The Police Frameup of Two Children

Revolutionary Worker #974, September 20, 1998

At the end of July, the people of Englewood--a Black neighborhood in South Side Chicago--learned that a horrible crime had taken place in their streets. Eleven-year-old Ryan Harris was found murdered in an abandoned lot. She had been hit on the head with a blunt object and suffocated, and her body showed signs of sexual assault.

Then the police arrived--and they dragged the people into an even more hellish nightmare. Anyone who thought that the police might do something positive for the people, at least in this case, got a very bitter lesson.

Without any actual evidence, the police pounced like wolves on two children--7- and 8-year-old boys--and made them into prime suspects. Detectives grilled the kids for five hours without their parents or any lawyers present. A child psychology expert who later examined the 7-year-old said that the boy has significant speech problems and is "virtually non-verbal" unless he is with his mother.

But the police declared that the two children had "confessed" to the murder of Ryan Harris and took them into custody.

In the courtroom, the kids sat at the table with their lawyers, drawing on coloring books. They were so small their feet didn't even touch the floor. But the prosecutors treated them like hardened criminals and filed murder charges against them. The judge released the kids into the custody of their parents--but ordered that they wear electronic monitors on their ankles and be confined to their homes.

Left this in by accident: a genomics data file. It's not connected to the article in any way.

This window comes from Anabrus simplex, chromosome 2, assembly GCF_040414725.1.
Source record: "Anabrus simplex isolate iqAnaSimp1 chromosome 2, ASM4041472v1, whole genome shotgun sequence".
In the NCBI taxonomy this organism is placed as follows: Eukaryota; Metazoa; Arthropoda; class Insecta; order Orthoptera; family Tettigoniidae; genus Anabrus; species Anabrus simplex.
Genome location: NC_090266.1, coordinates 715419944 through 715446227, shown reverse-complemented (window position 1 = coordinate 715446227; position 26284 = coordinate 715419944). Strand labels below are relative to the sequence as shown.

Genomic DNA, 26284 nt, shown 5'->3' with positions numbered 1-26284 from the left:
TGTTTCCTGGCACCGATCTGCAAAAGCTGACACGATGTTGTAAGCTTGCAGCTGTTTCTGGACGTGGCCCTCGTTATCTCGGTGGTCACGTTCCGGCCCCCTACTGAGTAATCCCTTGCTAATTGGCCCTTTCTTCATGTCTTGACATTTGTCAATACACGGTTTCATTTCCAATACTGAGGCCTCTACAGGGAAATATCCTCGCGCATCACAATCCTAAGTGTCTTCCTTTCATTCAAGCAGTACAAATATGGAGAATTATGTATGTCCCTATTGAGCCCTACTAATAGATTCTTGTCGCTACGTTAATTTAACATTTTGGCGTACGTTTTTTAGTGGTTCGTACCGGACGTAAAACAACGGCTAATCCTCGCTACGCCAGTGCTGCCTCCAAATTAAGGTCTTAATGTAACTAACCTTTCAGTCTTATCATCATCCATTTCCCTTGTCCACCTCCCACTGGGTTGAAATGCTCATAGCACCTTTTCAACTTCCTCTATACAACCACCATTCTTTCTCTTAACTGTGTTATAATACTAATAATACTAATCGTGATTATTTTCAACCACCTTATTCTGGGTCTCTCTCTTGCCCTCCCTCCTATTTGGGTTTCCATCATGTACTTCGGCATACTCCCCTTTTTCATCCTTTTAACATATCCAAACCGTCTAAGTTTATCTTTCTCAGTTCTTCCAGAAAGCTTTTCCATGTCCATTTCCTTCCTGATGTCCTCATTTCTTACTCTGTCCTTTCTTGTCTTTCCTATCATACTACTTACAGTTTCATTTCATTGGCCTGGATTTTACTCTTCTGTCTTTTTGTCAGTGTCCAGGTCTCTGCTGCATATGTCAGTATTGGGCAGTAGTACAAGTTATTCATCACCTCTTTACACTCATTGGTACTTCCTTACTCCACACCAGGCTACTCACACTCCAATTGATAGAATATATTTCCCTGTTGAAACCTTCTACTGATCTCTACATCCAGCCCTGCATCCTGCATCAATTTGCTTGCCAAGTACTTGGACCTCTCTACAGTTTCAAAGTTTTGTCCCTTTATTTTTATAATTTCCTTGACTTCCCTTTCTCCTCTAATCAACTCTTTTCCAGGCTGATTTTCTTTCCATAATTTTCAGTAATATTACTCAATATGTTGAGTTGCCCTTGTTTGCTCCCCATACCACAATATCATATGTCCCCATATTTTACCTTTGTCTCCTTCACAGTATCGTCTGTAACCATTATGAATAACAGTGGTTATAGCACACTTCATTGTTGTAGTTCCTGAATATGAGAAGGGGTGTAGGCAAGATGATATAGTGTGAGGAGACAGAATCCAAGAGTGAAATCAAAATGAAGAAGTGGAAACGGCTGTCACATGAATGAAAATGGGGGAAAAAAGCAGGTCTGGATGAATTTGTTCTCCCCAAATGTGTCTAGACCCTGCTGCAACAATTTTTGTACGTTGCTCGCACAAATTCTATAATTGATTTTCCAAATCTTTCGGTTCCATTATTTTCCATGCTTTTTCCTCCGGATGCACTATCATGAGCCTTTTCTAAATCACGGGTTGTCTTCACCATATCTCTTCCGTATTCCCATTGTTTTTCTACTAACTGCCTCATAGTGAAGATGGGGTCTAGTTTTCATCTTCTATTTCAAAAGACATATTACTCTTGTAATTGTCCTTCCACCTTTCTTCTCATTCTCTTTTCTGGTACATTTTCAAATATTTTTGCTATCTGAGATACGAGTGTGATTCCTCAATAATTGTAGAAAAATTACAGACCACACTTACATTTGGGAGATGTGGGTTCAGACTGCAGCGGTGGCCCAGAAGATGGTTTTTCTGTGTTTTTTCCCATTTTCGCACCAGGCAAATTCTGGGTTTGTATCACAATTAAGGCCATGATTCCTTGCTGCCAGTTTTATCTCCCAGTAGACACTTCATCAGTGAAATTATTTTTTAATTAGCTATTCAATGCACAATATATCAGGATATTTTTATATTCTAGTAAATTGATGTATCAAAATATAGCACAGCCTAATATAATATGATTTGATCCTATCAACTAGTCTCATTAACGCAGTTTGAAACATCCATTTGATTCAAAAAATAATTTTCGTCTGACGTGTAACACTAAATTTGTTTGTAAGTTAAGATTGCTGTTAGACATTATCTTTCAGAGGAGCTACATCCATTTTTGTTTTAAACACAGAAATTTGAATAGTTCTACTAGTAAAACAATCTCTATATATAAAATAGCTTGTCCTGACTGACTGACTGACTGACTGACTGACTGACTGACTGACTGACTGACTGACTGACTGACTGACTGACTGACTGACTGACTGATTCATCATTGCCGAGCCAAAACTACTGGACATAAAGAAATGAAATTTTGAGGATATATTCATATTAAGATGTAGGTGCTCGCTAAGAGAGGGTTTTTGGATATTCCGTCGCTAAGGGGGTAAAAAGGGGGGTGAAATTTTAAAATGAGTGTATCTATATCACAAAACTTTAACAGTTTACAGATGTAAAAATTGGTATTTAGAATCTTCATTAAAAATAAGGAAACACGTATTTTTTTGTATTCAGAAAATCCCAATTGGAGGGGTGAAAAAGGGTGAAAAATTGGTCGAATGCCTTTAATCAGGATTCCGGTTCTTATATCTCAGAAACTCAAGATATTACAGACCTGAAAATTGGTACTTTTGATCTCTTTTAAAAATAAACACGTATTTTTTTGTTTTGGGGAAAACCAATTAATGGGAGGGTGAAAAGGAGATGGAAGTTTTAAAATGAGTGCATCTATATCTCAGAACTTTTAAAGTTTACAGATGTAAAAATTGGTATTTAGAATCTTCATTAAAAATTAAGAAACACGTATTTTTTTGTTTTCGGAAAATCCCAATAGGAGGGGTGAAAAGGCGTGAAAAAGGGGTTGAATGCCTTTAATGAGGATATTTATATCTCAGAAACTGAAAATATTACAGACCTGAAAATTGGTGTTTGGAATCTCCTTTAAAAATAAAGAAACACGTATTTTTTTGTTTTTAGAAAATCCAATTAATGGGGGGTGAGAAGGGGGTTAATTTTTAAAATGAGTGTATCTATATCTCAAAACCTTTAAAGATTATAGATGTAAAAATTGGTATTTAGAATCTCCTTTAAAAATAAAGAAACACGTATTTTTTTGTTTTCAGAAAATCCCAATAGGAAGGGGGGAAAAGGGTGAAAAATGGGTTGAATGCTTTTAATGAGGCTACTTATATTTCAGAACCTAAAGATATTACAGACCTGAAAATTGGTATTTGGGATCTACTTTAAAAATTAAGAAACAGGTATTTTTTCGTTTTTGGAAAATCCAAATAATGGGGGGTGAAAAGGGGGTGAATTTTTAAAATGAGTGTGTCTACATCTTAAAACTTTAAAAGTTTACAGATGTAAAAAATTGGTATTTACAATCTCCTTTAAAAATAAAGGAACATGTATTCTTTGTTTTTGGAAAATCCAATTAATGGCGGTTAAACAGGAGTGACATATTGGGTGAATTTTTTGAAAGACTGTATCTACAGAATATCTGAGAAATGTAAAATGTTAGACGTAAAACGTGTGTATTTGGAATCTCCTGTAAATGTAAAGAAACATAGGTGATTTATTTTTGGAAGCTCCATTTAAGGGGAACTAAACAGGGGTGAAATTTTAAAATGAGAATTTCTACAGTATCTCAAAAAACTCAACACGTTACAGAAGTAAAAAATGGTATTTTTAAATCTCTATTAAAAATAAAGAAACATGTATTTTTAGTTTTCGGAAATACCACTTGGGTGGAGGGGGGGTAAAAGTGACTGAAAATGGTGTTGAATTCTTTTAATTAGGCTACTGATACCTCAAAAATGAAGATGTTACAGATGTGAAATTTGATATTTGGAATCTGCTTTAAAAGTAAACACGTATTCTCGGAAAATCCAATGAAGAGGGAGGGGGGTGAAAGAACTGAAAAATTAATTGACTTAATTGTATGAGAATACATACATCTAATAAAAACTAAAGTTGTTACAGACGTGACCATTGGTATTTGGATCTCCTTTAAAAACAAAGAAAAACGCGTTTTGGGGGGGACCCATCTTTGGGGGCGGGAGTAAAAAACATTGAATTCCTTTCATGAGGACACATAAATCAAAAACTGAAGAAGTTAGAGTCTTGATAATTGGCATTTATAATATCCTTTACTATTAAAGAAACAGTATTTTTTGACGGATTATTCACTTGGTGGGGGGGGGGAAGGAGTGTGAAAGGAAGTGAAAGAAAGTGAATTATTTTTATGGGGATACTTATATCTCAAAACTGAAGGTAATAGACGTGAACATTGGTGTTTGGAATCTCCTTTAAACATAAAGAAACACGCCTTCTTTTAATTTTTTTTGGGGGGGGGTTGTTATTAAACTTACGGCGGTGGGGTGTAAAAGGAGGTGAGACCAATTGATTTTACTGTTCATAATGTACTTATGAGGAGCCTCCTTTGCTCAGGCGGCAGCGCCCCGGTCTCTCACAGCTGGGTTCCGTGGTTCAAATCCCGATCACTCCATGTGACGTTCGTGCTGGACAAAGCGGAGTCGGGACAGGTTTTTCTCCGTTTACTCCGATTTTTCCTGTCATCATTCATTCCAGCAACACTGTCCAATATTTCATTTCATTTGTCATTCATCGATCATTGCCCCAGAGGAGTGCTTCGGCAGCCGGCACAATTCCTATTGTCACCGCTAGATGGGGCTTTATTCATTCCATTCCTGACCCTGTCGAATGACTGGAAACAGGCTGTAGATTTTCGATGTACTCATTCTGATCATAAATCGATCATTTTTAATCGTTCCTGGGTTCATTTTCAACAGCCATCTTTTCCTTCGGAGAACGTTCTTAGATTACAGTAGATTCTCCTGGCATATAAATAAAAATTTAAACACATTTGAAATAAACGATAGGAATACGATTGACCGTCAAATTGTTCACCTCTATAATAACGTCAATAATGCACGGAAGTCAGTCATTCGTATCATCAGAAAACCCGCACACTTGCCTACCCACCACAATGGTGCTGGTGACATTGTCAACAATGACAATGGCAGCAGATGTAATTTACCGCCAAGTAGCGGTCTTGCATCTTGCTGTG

Murder charges?! Against 7- and 8-year-old children?! In Englewood and elsewhere, people reacted with disbelief--and anger. How could the police and prosecutors claim to have a case, based solely on "confessions" from two kids obtained through methods that were highly questionable if not outright illegal? Whether the kids were involved or not, shouldn't they be treated with compassion and care--rather than thrown into the frightening pit of the criminal court system?

The two children, their families and acquaintances were put through weeks of anguish as the state pressed forward with their case.

Suddenly on September 4, the whole case broke apart and was exposed as an ugly police frame-up. Prosecutors admitted in court that lab tests on Ryan Harris' underwear showed the presence of semen. Seven- or 8-year-old boys are physically incapable of producing semen. This single piece of evidence shattered the lies that the police told to falsely accuse the two boys. Prosecutors were forced to drop the murder charges.

The relief of the boys' families at this turn of events quickly turned to rage and disgust. "I wanted my son to help catch the monster," said the father of the 8-year-old. "But then the authorities became the monster." The mother of the 7-year-old said, "I can't say I'm happy. There is still a child dead. I am a little bit disgusted. I'm empty. Sad. I'm real sad because the Chicago Police Department is supposed to serve and protect people. And they didn't give these boys a chance."

The families, their supporters and many others righteously demand that the police, the prosecutors and Chicago Mayor Daley apologize for what they put everybody through. But police and government officials are refusing to utter a single word of apology for the pain they caused the two children, their families and the whole community.

The police insist that they did nothing wrong when detectives questioned the two kids alone, behind closed doors. The boys "waived their Miranda rights," they claim. How can children that young even understand what Miranda rights really are--let alone make a decision about waiving them and allowing themselves to be questioned by police without legal advice?